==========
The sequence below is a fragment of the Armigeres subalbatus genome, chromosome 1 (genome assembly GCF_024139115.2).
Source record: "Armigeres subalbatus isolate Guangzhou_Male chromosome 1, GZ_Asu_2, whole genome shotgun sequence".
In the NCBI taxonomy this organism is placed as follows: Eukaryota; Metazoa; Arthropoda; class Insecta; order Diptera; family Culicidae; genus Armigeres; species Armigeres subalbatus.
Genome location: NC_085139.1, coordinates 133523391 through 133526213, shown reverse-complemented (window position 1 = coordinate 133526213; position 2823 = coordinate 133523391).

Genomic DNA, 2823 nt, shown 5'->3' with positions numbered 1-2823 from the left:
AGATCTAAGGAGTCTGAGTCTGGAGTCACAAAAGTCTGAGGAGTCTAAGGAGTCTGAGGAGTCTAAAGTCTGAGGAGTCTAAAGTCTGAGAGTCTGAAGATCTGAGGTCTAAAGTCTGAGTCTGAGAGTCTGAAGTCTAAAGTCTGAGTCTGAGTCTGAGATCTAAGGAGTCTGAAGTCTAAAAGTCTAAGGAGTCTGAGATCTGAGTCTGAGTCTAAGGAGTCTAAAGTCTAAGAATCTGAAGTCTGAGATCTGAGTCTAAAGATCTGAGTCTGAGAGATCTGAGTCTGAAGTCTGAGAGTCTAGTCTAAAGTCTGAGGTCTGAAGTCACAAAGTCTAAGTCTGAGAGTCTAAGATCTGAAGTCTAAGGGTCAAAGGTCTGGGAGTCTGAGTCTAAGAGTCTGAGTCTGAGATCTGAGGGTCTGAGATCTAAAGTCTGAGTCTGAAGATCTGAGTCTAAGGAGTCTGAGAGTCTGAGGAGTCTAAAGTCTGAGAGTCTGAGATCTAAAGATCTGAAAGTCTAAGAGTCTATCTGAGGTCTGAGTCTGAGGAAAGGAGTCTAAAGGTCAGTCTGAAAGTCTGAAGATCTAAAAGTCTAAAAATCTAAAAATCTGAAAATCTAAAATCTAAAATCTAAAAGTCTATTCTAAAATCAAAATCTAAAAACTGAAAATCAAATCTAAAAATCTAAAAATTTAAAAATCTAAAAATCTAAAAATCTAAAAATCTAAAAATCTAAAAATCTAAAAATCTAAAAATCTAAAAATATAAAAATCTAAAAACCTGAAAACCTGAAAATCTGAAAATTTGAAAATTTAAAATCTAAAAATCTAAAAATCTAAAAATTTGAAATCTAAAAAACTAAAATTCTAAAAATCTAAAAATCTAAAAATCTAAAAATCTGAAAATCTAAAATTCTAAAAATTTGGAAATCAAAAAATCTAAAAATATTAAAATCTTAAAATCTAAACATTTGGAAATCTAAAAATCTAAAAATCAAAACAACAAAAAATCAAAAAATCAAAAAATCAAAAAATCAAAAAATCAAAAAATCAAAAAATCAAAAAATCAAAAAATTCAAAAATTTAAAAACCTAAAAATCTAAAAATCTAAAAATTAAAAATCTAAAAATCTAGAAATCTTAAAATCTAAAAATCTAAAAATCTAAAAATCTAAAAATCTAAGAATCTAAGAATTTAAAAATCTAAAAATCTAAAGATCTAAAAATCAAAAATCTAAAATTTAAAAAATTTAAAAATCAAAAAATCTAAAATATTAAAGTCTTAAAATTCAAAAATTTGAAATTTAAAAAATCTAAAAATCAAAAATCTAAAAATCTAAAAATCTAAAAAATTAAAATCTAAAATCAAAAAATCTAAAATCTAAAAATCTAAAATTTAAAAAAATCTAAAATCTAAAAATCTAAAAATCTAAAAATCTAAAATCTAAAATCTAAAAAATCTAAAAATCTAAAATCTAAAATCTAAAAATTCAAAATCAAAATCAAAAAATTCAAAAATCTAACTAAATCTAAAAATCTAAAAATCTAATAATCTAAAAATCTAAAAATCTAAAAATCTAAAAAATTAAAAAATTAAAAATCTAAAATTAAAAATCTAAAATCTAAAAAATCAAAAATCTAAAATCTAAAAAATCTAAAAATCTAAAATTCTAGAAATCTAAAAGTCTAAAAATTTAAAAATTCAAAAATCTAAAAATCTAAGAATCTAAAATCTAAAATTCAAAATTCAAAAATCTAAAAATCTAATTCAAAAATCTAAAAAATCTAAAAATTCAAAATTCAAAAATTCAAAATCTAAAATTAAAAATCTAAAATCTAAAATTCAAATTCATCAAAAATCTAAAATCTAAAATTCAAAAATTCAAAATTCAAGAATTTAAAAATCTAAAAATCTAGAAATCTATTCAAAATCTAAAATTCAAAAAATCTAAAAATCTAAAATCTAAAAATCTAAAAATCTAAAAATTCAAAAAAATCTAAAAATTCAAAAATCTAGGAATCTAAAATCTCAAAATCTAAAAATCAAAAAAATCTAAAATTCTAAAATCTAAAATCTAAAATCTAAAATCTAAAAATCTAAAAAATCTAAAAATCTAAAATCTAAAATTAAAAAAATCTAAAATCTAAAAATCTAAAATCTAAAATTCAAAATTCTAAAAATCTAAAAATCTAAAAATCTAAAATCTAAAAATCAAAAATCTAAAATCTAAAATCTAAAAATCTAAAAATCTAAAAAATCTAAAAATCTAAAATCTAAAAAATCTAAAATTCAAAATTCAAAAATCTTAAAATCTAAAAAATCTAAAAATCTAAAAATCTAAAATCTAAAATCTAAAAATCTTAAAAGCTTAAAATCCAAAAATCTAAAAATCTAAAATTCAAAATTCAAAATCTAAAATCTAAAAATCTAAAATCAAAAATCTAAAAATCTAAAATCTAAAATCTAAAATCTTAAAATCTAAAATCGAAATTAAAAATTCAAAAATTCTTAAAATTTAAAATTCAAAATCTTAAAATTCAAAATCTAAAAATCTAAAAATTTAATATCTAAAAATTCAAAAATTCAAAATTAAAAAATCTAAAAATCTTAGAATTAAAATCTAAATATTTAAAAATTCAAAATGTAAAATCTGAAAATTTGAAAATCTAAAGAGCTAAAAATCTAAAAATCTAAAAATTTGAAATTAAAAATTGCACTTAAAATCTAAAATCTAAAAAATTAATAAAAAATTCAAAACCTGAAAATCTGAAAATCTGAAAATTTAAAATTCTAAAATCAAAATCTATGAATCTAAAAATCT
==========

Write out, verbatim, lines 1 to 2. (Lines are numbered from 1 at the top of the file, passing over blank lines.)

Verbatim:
The sequence below is a fragment of the Armigeres subalbatus genome, chromosome 1 (genome assembly GCF_024139115.2).
Source record: "Armigeres subalbatus isolate Guangzhou_Male chromosome 1, GZ_Asu_2, whole genome shotgun sequence".